17th General Report of the Council for the Prevention of Torture (CPT)

The European Committee for the Prevention of Torture, Inhuman and Degrading Treatment and Punishment (COE) last week released its 17th Report on its General Activities in which secret detentions of suspected terrorists are a primary concern. The right to be free from arbitrary detention, which includes a right to challenge the lawfulness of detention, is provided for in Article 5 of the European Convention on Human Rights as well as in all other major international human rights treaties.

The Inter-American Court of Human Rights has held that the right to challenge the lawfulness of one’s detention is a non-derogable right because of the risk posed to people held in detention, including the risk of being subjected to torture (Advisory Opinion on Habeas Corpus in Emergency Situations). The European Court of Human Rights has not to date expressly held that Article 5 rights have a similar non-derogable character, but the focus on detention in this report might suggest an attitudinal shift within the COE to that position. The following passage from the Preface of the Report is particularly interesting and echoes the UN Committee on Torture’s conclusion last year that incommunicado detention in itself might be considered torture or inhuman and degrading treatment:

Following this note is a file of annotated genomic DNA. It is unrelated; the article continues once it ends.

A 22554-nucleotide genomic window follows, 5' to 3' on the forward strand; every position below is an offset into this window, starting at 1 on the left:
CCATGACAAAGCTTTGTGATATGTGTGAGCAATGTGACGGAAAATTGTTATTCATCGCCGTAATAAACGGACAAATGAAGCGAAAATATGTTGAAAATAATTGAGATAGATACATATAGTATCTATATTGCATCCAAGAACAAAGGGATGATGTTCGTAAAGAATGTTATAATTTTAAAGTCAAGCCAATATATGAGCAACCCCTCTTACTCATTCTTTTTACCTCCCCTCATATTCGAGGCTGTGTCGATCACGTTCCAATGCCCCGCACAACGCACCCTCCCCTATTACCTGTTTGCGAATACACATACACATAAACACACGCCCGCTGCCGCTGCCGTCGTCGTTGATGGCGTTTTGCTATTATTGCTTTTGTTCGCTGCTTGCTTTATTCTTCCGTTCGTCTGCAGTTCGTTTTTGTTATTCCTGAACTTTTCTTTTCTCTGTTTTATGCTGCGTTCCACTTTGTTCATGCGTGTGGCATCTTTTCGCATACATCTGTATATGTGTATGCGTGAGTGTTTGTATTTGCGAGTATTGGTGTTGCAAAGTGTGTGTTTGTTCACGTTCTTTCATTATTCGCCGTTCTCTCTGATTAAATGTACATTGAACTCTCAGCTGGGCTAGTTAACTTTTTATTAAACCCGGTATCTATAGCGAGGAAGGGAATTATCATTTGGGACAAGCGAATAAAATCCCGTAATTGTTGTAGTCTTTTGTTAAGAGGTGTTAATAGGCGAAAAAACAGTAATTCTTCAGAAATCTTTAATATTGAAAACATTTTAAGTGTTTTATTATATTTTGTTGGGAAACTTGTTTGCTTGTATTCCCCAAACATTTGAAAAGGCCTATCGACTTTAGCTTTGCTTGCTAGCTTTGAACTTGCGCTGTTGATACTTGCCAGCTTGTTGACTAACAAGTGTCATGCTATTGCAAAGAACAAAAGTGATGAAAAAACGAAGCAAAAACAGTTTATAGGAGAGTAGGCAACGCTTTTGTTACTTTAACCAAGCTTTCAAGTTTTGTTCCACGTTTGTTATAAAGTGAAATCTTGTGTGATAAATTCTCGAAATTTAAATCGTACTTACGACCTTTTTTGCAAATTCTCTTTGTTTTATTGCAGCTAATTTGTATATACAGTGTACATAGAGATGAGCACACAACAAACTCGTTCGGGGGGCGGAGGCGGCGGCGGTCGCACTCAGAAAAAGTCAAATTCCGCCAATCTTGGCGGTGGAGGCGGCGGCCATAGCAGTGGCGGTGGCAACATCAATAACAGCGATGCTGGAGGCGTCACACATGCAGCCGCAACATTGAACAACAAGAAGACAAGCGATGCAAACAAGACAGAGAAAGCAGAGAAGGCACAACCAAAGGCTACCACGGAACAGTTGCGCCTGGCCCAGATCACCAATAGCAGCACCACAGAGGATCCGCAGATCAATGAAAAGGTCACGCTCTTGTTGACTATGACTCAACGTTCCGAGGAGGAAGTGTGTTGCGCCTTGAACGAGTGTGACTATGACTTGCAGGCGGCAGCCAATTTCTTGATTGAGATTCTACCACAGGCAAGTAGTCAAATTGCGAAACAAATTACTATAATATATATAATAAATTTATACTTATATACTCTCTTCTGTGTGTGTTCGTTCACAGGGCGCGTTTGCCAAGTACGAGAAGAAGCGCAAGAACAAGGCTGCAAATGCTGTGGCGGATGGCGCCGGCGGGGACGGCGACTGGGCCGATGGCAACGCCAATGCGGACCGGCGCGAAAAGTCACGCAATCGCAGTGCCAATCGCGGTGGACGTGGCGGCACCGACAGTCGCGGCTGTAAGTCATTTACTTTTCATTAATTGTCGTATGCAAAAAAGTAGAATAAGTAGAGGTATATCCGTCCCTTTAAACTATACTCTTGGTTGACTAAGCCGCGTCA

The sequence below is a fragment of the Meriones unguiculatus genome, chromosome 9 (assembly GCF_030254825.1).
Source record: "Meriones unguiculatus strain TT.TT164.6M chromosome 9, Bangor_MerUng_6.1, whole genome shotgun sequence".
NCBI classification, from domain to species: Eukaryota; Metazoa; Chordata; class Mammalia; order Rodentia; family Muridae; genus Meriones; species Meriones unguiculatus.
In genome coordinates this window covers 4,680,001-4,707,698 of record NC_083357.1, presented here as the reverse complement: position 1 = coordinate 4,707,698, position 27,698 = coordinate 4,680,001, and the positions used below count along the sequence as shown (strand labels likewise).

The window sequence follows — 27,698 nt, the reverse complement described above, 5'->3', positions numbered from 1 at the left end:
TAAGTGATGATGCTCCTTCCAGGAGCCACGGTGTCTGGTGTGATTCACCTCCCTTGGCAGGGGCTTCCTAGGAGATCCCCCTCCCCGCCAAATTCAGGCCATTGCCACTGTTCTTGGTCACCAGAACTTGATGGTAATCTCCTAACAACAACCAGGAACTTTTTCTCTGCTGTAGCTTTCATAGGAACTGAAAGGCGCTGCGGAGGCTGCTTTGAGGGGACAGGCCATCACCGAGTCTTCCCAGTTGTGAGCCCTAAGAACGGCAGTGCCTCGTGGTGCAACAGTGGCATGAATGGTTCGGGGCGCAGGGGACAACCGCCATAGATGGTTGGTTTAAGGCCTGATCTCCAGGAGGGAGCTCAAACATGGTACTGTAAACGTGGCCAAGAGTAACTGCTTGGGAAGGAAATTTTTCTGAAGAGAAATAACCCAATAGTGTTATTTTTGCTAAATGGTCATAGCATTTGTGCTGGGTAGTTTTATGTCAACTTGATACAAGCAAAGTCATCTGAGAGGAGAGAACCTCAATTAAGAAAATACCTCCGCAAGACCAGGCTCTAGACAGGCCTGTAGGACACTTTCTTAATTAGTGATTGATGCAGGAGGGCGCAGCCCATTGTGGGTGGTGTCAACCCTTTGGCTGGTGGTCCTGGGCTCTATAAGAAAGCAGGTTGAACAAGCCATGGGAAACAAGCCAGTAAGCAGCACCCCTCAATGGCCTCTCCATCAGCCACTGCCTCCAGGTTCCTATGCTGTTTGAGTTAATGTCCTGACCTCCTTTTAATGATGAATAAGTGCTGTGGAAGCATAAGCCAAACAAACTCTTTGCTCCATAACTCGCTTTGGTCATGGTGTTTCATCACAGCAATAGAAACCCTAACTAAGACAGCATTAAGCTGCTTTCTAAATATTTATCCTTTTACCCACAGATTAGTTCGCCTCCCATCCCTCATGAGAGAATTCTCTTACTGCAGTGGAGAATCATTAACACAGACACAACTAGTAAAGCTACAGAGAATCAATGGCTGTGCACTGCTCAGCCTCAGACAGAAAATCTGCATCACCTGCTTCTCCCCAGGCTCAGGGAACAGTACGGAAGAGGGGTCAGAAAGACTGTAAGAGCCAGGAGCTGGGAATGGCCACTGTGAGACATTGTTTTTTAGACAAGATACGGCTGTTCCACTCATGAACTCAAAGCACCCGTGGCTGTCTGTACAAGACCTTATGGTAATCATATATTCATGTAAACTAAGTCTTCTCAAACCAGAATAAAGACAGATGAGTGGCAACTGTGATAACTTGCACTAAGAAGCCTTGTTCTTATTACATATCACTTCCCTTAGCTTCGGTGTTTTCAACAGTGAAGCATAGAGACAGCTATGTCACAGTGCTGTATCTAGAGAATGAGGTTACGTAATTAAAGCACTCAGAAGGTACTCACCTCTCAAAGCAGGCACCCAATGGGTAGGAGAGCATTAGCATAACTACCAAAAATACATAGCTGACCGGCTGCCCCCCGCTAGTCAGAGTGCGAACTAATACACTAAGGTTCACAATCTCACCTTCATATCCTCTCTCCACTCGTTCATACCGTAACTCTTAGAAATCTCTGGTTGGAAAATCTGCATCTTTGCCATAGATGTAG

It is disturbing, at the beginning of the 21st century, to be obliged to recall basic principles long enshrined in both national and international law and which one had assumed would be inviolate. Deprivation of liberty must be based upon grounds and procedures established by law, be formally recorded, and be open to review by a judicial authority. Further, all persons deprived of their liberty by a public authority should be held in facilities which are officially recognised for this purpose and placed under the responsibility of a clearly identifiable entity. The practice of secret detention constitutes a complete repudiation of these principles.

Secret detention can certainly be considered to amount in itself to a form of ill-reatment, both for the person detained and for members of his or her family. Further, the removal of fundamental safeguards which secret detention entails – the lack of judicial control or of any other form of oversight by an external authority (such as the ICRC) and the absence of guarantees such as access to a lawyer – inevitably heightens the risk of resort to ill-treatment. And in the light of the information now in the public domain, there can be little doubt that the interrogation techniques applied in the CIA-run facilities concerned have led to violations of the prohibition of torture and inhuman or degrading treatment.